By now, we all know the current state of the coronavirus in Iowa. We know that the surge that began a month ago is showing no signs of abating. We know that case numbers are up and hospitalizations are up. We know it’s bad and getting worse.
If you had the power to help a stranger, would you do it?
You’re almost there. Just a little farther.
Today’s Times Citizen is special. In addition to locally-reported news and sports stories (and more letters to the editor than usual, thanks to the impending election), the paper includes the 2020 Working Women special section.
It’s so hard to remain vigilant right now.
We’ve never been shy about our belief in the importance of local media, especially in local newspapers. Some may call us biased in that belief, but it’s not about self-preservation; it’s about community preservation.
It’s election season, but if you’ve turned on a television or radio, or checked the mail in the last month, you’re well aware of that fact. Maybe you’re even trying to avoid it. But there’s no avoiding this election, just like there’s no denying its importance.
Whether or not you support Iowa’s decision to reopen schools for in-person education while the coronavirus pandemic continues to spread, it’s impossible to argue that our students and educators haven’t risen to the challenge.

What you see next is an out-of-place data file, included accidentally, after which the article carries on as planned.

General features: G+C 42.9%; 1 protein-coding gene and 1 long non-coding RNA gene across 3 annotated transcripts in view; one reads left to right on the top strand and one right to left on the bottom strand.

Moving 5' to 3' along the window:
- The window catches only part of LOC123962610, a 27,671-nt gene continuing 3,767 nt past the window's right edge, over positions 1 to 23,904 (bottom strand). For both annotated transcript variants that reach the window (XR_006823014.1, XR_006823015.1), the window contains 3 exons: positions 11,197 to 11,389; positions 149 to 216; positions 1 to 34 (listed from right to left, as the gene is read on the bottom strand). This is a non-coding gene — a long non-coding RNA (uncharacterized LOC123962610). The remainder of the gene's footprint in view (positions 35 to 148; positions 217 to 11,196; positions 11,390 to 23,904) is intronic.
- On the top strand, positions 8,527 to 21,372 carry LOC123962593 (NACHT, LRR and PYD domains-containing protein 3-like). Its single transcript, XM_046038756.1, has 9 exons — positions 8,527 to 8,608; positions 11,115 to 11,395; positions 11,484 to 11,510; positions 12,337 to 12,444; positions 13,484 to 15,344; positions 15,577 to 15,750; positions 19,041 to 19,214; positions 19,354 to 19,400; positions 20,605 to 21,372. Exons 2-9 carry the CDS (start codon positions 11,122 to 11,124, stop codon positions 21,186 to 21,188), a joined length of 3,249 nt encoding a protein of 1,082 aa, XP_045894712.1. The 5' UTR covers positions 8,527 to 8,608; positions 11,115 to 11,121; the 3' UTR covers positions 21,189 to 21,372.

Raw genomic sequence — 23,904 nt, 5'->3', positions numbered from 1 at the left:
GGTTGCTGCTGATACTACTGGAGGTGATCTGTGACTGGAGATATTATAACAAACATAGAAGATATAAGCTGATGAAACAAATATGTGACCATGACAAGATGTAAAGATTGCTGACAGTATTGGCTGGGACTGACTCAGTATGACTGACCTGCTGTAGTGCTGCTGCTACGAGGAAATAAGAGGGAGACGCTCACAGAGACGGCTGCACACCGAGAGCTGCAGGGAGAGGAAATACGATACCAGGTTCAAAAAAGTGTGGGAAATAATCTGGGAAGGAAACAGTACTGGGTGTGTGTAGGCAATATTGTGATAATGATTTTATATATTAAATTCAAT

There was an outpouring of disappointment and nostalgia after the Iowa Falls Pizza Hut closed its doors last week.
Reliable and complete information is vital to making decisions. Data and metrics are what Gov. Kim Reynolds said she and public health advisors have been using to decide when and where to open or close bars and other establishments in the age of COVID-19. But when certain data and metrics ar…
In March this year, the Hardin County Board of Supervisors approved a new commercial tax rebate policy. Through the program, businesses that increase the value of their property and add jobs can receive tax abatements. In announcing its creation, county Economic Development Director Angela D…
Last week state leaders confirmed what some Iowans had long suspected: that the COVID-19 data being reported to the public and used by educators and parents to determine whether students should return to school in person, was flawed.